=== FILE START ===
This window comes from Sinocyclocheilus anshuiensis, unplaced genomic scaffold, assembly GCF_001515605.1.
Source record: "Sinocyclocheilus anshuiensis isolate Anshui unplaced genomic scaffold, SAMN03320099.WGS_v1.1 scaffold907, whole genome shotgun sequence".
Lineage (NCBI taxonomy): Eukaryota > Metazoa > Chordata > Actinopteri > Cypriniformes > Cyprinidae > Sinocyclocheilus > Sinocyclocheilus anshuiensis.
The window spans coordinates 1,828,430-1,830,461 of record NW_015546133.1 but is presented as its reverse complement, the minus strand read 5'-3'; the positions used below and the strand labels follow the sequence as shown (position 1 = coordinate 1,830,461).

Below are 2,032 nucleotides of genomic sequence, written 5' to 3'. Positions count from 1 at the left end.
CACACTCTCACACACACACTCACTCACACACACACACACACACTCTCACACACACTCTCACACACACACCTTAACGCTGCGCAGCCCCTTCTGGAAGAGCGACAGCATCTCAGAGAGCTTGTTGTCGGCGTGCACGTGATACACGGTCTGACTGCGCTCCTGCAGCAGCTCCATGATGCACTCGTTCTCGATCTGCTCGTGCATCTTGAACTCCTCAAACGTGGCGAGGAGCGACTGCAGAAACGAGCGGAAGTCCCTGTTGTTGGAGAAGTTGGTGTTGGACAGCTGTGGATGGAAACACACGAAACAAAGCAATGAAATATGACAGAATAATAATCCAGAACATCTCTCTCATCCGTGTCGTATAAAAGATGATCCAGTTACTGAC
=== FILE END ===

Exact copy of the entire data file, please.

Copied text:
This window comes from Sinocyclocheilus anshuiensis, unplaced genomic scaffold, assembly GCF_001515605.1.
Source record: "Sinocyclocheilus anshuiensis isolate Anshui unplaced genomic scaffold, SAMN03320099.WGS_v1.1 scaffold907, whole genome shotgun sequence".
Lineage (NCBI taxonomy): Eukaryota > Metazoa > Chordata > Actinopteri > Cypriniformes > Cyprinidae > Sinocyclocheilus > Sinocyclocheilus anshuiensis.
The window spans coordinates 1,828,430-1,830,461 of record NW_015546133.1 but is presented as its reverse complement, the minus strand read 5'-3'; the positions used below and the strand labels follow the sequence as shown (position 1 = coordinate 1,830,461).

Below are 2,032 nucleotides of genomic sequence, written 5' to 3'. Positions count from 1 at the left end.
CACACTCTCACACACACACTCACTCACACACACACACACACACTCTCACACACACTCTCACACACACACCTTAACGCTGCGCAGCCCCTTCTGGAAGAGCGACAGCATCTCAGAGAGCTTGTTGTCGGCGTGCACGTGATACACGGTCTGACTGCGCTCCTGCAGCAGCTCCATGATGCACTCGTTCTCGATCTGCTCGTGCATCTTGAACTCCTCAAACGTGGCGAGGAGCGACTGCAGAAACGAGCGGAAGTCCCTGTTGTTGGAGAAGTTGGTGTTGGACAGCTGTGGATGGAAACACACGAAACAAAGCAATGAAATATGACAGAATAATAATCCAGAACATCTCTCTCATCCGTGTCGTATAAAAGATGATCCAGTTACTGAC